In another sign of just how ambitious the marijuana reform movement has become, the nation’s largest pot lobbying group has opened an office deep in the heart of Texas.
The Marijuana Policy Project has rented office space in Austin, the state capital, and the group has set itself an ambitious goal: legalize the Lone Star State before the turn of the decade.
“People in Texas think that change is impossible,” said Rob Kampia, executive director of the Marijuana Policy Project. “When I say our plan is five years, they’re sometimes surprised that it’s such a short-term plan, but I think it’s completely reasonable.”
Two states have legalized recreational weed, Colorado and Washington. Another 19 have adopted medical pot. The Marijuana Policy Project was behind the successful voter campaign in Colorado and is pushing to legalize 10 more states by 2017.
But Texas is considered a long shot, both by outsiders and those who know the state well.
For one thing, it’s famously conservative, with a staunch law-and-order streak that belies what libertarian tendencies its voters embrace. That is expected to change, as Texas becomes more and more Latino – and more and more Democratic – in coming years.
But few expect an impending change of mind on marijuana laws, especially not by the right-wing legislature. And that’s important, because Texas, unlike most other states, doesn’t allow residents to put referendums on the ballot.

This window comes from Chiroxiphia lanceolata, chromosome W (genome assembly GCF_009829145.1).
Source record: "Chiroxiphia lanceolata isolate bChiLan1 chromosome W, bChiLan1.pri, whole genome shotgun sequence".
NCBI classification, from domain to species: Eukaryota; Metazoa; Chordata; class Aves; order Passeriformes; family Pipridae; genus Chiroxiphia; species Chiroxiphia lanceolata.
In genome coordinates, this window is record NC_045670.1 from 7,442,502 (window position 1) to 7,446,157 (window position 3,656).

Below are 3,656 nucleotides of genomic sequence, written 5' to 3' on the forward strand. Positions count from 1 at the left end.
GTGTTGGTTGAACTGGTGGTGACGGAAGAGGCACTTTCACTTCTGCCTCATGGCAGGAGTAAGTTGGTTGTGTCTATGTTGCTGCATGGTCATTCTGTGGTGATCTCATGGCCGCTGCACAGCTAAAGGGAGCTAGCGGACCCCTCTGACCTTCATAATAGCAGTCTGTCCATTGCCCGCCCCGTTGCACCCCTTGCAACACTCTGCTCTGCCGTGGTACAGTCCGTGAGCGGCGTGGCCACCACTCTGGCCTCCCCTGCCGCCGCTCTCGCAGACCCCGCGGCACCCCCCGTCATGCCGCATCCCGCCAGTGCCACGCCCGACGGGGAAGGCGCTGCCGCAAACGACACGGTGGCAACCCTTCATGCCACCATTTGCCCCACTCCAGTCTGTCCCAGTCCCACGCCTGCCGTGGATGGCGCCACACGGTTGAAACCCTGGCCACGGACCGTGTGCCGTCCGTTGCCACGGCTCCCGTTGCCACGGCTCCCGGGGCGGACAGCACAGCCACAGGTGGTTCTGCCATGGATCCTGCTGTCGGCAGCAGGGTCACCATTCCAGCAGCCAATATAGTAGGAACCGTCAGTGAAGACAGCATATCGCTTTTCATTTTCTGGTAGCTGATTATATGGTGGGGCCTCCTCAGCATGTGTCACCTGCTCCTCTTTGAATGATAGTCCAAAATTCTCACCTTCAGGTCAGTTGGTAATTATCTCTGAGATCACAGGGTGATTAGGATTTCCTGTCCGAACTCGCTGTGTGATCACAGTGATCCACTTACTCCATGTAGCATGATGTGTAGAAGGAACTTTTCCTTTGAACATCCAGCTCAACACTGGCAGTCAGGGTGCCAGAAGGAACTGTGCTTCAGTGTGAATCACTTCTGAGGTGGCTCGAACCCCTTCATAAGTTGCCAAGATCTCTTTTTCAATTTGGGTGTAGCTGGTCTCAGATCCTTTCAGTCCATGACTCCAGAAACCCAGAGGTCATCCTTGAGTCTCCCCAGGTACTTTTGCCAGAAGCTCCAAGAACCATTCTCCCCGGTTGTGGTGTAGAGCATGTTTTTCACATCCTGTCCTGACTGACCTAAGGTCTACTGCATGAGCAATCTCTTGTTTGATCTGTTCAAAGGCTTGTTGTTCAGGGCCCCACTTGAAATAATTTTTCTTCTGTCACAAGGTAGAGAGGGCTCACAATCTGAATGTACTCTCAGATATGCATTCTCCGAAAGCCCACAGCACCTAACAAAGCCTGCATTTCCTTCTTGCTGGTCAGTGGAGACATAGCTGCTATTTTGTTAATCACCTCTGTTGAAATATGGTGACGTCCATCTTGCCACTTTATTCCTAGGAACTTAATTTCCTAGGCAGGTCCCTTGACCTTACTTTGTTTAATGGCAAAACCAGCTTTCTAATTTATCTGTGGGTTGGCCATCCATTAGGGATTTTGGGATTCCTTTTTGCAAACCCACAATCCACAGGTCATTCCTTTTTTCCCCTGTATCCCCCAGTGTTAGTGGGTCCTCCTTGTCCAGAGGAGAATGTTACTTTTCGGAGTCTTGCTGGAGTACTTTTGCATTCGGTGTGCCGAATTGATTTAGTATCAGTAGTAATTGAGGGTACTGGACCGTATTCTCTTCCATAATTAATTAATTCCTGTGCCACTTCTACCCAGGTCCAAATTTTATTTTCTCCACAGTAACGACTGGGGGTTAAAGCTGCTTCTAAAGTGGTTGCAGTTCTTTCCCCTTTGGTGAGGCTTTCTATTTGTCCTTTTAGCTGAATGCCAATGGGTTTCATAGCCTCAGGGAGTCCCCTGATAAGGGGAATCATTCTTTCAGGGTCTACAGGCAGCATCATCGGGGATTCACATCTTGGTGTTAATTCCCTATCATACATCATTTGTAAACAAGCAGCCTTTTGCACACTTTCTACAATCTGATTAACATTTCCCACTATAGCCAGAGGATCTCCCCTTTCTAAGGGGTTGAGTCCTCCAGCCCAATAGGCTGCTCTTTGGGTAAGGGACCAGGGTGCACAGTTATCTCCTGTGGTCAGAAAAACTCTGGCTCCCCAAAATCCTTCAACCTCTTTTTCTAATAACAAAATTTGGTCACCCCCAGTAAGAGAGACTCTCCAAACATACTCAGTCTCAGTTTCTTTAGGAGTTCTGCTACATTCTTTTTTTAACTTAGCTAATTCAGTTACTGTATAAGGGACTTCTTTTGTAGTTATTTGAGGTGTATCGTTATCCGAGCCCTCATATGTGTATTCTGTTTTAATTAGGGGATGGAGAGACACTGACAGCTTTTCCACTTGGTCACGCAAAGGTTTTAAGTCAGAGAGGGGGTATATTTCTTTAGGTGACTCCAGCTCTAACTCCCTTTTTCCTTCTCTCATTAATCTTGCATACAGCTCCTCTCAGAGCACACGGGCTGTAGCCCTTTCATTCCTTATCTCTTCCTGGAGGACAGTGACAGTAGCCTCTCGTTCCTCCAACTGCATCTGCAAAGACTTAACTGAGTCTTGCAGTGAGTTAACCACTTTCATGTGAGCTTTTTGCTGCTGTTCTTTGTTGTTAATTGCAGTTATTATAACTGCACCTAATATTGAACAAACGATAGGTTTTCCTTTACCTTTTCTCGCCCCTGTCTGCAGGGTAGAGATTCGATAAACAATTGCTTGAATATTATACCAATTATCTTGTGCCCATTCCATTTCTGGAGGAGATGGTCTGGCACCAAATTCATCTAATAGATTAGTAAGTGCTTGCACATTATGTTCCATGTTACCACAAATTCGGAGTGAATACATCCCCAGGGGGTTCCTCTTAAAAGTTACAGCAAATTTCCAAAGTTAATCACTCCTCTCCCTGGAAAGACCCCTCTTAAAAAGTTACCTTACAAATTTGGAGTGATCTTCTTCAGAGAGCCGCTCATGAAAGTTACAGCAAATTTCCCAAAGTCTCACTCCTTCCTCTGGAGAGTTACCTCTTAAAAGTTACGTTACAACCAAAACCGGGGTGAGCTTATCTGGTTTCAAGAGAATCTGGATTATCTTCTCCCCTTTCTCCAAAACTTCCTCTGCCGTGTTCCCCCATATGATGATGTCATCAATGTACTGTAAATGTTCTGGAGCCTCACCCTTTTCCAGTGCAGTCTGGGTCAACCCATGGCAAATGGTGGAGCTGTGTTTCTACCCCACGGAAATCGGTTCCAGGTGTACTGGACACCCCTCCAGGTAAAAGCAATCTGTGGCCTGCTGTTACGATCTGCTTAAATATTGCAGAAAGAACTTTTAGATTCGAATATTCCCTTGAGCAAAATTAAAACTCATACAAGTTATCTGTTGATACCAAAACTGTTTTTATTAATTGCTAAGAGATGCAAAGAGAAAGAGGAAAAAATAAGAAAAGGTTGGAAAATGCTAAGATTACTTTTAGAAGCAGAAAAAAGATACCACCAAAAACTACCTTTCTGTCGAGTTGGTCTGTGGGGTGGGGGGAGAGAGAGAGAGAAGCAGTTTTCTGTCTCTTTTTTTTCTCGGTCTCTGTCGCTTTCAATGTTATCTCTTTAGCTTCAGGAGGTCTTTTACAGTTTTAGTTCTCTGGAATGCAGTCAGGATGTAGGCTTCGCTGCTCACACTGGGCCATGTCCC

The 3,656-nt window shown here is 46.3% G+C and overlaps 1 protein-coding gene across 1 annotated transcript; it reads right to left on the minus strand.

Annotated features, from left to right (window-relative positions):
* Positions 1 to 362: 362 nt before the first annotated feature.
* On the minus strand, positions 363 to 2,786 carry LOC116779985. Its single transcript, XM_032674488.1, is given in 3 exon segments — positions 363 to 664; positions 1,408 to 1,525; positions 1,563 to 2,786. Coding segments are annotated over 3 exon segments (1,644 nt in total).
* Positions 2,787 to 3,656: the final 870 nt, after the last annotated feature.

“Most states actually do that by ballot initiative, but Texas doesn’t have that process,” said Austin lawyer Jamie Spencer, legal aide for NORML.
That means the decision to legalize weed is up to state lawmakers. Alternatively, they could opt to decriminalize by removing criminal penalties for possession of small amounts of pot. Possession of two ounces or less is currently punishable by up to six months in jail and a fine of $2,000.
Most Texans support legalization, according to a poll released last year, while even larger numbers support decriminalization and medical marijuana. But hopes aren’t high for immediate reform in the legislature.
That isn’t deterring the Marijuana Policy Project, which sees Texas as a hopeful goal.
“We were the organization that legalized marijuana in Colorado,” Kampia said. “We are hoping to pass certain measures through the legislature in 2015, 2017 and the ultimate victory in 2019.”
The group has already dedicated $500,000 to the effort to legalize weed in Texas. First they plan to seek medical marijuana. Eventually they’ll ask to regulate the drug like alcohol.
“It will generate tax money instead of causing taxpayers to lose money,” Kampia said. “Also, police should be able to spend their time on more important projects.”